It Will Come to Me: A Novel

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9780385525879: It Will Come to Me: A Novel
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A sharply observed comic novel about a writer straining against the role of faculty wife

This first novel from the acclaimed memoirist Emily Fox Gordon is a tart, intelligent comedy of manners set on the campus of a large Southern university. It is also a story about the comforts and grievances of a marriage of longstanding—about change and continuity and the possibility of renewal in midlife.

Ben Blau is the reluctant chair of the philosophy department of The Lola Dees Institute, surrounded by a bestiary of academic innocents and opportunists. His wife Ruth—a writer whose early literary success never quite blossomed into a career—nurtures sometimes noisy and sometimes private rebellions against the conventions of academic life. Their lives have settled, if not always comfortably, into a dull ceremonial round of convocations, committee meetings, and pot-luck dinners. To Ruth it seems that nothing will ever change.

Except that this year a new couple has arrived on campus: an ethereal, celebrated young memoirist and her husband, an intellectual jack-of-all-trades and perpetual misfit. Something about these two throws the staid academic world of the Lola Dees Institute into comic chaos and revives Ruth's hopes that she might become once again the writer she used to be.

Emily Fox Gordon's astringent depiction of academic life and her mature, finely wrought observations about marriage and relationships make It Will Come to Me is a complete delight —engaging, wise, superbly written, and very, very funny.

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About the Author:

Emily Fox Gordon is an award-winning essayist and the author of two memoirs, Mockingbird Years: A Life In and Out of Therapy and Are You Happy? A Childhood Remembered Her work has appeared in American Scholar, Time, Pushcart Prize Anthology XXIII and XXIX, the New York Times Book Review, Boulevard, and Salmagundi. She lives in Houston and teaches writing workshops at Rice University.

Excerpt. Reprinted by permission. All rights reserved.:

Chapter one
professor Blau!" the student cried out, bounding up the steps. A frenetic session of handshaking ensued, but Ruth could see by Ben's warm vague smile that this young man had him at a momentary disadvantage.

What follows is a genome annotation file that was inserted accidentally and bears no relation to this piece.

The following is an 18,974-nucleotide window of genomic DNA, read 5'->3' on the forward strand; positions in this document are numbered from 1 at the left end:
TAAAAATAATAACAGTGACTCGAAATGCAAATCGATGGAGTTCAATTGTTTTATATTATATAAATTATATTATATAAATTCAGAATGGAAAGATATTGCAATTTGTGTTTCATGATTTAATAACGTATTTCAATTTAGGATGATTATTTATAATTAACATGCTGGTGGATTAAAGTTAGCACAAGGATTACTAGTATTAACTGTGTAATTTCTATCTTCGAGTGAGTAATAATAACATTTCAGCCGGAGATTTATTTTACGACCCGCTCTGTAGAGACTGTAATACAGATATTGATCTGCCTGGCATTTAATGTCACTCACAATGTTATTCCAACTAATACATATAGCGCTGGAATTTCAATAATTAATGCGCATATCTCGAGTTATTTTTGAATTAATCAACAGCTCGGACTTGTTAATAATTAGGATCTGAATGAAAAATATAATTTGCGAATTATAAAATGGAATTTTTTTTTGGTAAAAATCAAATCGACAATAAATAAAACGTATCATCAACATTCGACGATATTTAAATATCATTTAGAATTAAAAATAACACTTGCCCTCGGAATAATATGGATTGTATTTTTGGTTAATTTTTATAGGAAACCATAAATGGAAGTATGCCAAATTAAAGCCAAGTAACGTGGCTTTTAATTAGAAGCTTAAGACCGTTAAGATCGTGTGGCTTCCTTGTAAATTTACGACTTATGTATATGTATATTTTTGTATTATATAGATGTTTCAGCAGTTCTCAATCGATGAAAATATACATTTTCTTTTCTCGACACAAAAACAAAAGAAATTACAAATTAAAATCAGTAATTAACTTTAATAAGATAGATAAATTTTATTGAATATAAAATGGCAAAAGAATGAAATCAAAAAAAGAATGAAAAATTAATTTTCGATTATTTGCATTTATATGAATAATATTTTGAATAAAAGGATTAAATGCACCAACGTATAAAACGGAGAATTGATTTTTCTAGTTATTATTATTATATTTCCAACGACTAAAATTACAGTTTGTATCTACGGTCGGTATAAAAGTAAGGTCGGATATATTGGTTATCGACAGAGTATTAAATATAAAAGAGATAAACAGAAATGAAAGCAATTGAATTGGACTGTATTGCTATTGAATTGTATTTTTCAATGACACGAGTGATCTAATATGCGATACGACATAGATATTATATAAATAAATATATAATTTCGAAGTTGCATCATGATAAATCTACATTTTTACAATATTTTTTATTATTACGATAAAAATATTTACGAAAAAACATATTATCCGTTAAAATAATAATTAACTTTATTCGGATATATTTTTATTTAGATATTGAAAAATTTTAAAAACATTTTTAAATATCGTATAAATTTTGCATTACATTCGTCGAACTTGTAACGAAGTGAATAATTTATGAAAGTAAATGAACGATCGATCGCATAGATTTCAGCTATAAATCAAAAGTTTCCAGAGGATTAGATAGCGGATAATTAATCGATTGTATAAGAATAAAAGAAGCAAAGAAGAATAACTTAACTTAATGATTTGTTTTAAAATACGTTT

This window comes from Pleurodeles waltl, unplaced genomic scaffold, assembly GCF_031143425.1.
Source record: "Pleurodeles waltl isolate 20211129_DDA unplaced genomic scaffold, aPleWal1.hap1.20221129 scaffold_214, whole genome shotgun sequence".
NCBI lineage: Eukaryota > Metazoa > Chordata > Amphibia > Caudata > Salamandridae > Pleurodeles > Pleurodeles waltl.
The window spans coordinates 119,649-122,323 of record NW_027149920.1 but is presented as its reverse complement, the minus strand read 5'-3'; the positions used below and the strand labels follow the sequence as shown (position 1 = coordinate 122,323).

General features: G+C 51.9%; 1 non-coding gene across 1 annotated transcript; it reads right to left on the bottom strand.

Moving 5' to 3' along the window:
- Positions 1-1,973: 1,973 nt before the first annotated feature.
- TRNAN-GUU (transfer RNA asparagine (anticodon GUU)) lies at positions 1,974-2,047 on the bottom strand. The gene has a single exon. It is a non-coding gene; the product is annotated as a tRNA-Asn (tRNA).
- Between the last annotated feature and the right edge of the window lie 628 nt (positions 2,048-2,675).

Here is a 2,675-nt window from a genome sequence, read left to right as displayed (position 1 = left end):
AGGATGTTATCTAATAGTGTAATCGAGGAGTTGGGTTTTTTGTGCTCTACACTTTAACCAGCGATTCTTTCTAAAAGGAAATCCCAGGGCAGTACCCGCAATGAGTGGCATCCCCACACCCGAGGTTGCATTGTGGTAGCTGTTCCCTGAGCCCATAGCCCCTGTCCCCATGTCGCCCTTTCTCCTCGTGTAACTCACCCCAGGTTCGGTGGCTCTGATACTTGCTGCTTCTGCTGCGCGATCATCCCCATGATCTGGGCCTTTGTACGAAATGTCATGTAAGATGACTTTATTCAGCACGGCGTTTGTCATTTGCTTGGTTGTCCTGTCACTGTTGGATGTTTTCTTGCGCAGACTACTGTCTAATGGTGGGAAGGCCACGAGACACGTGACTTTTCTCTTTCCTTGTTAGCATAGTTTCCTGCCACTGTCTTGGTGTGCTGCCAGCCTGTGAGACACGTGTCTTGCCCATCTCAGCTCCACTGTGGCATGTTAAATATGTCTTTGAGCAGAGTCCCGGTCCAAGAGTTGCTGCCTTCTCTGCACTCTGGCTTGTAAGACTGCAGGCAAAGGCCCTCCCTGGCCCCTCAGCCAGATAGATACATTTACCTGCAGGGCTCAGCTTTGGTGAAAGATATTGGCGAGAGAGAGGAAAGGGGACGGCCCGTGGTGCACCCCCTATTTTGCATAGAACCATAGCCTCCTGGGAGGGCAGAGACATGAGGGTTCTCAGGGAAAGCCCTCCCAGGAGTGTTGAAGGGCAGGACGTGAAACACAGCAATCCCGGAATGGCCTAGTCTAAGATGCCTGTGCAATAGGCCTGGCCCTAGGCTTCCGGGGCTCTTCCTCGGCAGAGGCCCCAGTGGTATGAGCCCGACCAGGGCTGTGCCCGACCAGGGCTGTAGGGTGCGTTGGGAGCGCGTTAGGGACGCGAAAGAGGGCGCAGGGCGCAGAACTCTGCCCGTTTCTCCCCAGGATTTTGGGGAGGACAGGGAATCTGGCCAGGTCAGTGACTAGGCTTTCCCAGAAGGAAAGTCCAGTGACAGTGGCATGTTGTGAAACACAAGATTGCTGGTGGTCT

The student, or ex-student, was sandy-haired and sunburnt. His aviator sunglasses hung from a braided leather cord around his neck. Now he was telling them about his year as an intern in a senator's office and how he'd gotten into the Stanford program. Remember Alison, his girlfriend? She was in med school and they were getting married in December. Here he glanced shyly at Ruth.
A pause. The preliminaries had been gotten through, and Ruth knew all too well what would happen next. The student would ask Ben's advice and Ben would dispense it. Ruth would stand there, trapped and excluded, shifting from one foot to the other in an ecstasy of boredom. Twenty minutes, forty minutes. At some point the conversation would begin to wind down. After a long diminuendo of farewells the student would excuse himself. But even then, the danger would not have passed. It had happened more than once that even as Ben's interlocutor had turned and taken several steps away, Ben remembered some final piece of advice--a colleague to look up, a course to avoid--and actually called the student back. The coffin sprang open and the grinning corpse of the conversation sat bolt upright.
Now was the moment to slip away. She smiled her quick sideways smile at Ben, who was too involved in talk to notice, and withdrew to the stone railing. Looking down, she saw a scene of young people standing in conversational knots. This place, known as Nirvana, was the graduate-student bar, a beer-dispensing station operating out of the basement of the chemistry building. Patrons descended into that dank grotto to order their seventy-five-cent bocks and lagers and carried them up into the light of late afternoon to drink them under the dappled shade of live oaks. They arrayed themselves around the grounds of the building, sitting on benches, leaning against brick, ranged along the steps of the external stone staircase leading to the second floor. Nirvana was a chronically endangered institution. For years, a counselor at the Wellness Center had been waging a letter-writing campaign against it in the student paper, and the proprietors had recently been put on notice that it would be shut down by the university if a handicapped ramp was not installed.
Ben liked to spend an hour or two here on a Friday afternoon perched at the very top of the stone steps, where he could pick his students out of the crowd, or those of his colleagues--not many showed up--to whom he wanted to speak. Ruth had pointed out several times that he was just as visible to people down there as they were to him, but the panoramic view seemed to make him feel secure. On these occasions he drank one beer, two at most. Ruth drank two and wanted two more.
She looked down directly on the neatly parted blond head of a young woman who stood flanked by two tall young men. One was carrying a sleeping newborn in a front pack. The other had a receding hairline and an Adam's apple like a swallowed anvil. The patrons here were mostly graduate students, some as old as forty, but their faces were so unmarked as to seem hardly human. Faculty members tended to stay young too, she'd noticed--perhaps it was the sea of youth washing over them year after year. And when they did begin to show age the effect was often stagy and unconvincing, as though they'd achieved it by powdering their hair and applying grease pencil to the lines around their mouths.
Ruth stole a glance at Ben, who was listening to the student with unfeigned interest. How the student glowed in the light of his attention. Or perhaps that was just his youth, just his health. Ben had turned sixty a few weeks ago, but he was still broad in the shoulder and trim at the waist. Standing in shadow he could almost pass for a graduate student. Could she? Certainly not, though she dressed as though she hoped to, in black jeans and clogs and dangling silver earrings.